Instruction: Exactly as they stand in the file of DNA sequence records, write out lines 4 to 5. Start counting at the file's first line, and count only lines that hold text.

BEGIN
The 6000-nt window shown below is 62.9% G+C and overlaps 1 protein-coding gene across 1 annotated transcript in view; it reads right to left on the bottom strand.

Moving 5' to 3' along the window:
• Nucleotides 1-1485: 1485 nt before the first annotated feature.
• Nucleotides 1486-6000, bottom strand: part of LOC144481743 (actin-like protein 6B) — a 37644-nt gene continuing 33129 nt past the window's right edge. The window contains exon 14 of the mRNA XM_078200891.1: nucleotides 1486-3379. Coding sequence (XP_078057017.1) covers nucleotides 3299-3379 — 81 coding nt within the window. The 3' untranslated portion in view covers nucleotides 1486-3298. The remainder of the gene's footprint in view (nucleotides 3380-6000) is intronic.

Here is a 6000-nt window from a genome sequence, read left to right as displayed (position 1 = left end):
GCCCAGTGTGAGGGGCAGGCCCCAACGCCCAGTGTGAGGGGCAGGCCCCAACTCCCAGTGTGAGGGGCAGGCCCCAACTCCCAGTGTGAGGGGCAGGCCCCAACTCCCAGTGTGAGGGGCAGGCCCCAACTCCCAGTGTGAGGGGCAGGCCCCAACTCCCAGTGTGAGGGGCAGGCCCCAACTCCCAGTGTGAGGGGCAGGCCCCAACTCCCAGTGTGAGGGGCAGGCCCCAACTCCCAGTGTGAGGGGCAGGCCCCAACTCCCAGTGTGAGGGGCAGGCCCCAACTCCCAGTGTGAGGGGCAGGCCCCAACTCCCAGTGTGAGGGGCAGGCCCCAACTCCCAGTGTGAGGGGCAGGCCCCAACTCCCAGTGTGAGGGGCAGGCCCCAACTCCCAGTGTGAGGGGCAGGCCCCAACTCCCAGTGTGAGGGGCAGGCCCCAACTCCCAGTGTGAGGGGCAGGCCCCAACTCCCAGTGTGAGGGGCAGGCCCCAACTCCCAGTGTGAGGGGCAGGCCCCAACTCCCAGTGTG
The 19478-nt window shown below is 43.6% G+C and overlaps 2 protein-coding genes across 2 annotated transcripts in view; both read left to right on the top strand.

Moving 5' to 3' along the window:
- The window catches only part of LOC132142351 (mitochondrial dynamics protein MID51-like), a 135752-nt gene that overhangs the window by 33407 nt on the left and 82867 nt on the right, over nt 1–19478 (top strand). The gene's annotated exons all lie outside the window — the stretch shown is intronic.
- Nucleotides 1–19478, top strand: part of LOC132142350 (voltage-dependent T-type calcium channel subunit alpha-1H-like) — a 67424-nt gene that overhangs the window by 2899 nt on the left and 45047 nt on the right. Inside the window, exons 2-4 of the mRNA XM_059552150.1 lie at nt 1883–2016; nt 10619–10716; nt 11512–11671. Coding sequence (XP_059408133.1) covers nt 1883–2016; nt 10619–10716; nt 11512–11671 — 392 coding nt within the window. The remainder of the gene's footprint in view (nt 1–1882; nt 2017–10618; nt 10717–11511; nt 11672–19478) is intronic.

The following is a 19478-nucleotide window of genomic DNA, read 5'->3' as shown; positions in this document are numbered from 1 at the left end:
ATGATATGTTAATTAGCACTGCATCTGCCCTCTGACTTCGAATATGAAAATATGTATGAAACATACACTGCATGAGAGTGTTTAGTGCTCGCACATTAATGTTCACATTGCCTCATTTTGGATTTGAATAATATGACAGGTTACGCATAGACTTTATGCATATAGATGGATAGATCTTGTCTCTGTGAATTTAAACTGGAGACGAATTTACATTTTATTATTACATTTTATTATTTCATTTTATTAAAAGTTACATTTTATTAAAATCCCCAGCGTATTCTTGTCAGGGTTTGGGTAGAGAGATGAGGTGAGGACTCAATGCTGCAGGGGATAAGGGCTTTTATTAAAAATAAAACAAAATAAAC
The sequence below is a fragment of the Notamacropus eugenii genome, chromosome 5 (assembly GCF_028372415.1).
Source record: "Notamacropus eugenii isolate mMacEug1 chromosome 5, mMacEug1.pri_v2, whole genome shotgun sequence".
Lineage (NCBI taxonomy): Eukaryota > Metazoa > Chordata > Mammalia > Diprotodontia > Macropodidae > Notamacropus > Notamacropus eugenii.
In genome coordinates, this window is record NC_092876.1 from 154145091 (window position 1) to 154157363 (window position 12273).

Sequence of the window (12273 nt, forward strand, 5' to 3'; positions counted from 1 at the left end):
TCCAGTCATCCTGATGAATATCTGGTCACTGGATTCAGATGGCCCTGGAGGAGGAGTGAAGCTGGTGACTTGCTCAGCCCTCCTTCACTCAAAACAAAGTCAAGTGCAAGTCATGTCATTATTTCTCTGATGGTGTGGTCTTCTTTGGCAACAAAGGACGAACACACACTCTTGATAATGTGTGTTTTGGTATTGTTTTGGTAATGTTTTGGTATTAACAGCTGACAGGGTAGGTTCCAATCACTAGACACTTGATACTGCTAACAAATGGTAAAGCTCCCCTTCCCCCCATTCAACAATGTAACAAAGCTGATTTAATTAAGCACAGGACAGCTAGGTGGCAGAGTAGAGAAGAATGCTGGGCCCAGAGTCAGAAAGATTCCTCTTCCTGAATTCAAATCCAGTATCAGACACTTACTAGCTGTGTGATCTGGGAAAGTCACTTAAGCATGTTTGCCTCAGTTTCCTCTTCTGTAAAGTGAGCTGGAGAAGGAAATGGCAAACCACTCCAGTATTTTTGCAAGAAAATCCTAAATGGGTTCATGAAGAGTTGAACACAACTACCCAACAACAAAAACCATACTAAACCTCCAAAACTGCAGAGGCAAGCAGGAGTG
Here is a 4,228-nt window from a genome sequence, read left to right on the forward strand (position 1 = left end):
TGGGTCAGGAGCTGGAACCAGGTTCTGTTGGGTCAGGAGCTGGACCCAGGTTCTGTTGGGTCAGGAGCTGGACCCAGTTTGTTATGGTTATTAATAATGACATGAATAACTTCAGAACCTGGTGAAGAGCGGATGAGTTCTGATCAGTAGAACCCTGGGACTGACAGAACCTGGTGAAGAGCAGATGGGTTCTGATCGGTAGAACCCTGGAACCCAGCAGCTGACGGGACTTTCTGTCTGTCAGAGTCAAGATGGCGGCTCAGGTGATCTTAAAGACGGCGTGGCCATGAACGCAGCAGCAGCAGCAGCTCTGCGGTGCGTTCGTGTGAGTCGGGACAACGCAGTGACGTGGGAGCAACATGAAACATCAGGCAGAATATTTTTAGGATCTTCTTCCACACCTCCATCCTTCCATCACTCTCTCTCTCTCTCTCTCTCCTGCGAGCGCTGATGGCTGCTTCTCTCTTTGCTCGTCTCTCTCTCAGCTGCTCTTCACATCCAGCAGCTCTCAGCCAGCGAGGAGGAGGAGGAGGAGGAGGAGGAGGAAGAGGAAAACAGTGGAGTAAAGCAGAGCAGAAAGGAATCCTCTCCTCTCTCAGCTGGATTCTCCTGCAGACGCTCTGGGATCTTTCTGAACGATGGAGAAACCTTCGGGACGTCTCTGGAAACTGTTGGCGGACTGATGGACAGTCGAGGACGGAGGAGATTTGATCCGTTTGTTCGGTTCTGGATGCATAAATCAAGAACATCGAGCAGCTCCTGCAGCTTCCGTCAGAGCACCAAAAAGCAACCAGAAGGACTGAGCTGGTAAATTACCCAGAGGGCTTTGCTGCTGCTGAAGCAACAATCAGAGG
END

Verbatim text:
• Nucleotides 1486-6000, bottom strand: part of LOC144481743 (actin-like protein 6B) — a 37644-nt gene continuing 33129 nt past the window's right edge. The window contains exon 14 of the mRNA XM_078200891.1: nucleotides 1486-3379. Coding sequence (XP_078057017.1) covers nucleotides 3299-3379 — 81 coding nt within the window. The 3' untranslated portion in view covers nucleotides 1486-3298. The remainder of the gene's footprint in view (nucleotides 3380-6000) is intronic.

Here is a 6000-nt window from a genome sequence, read left to right as displayed (position 1 = left end):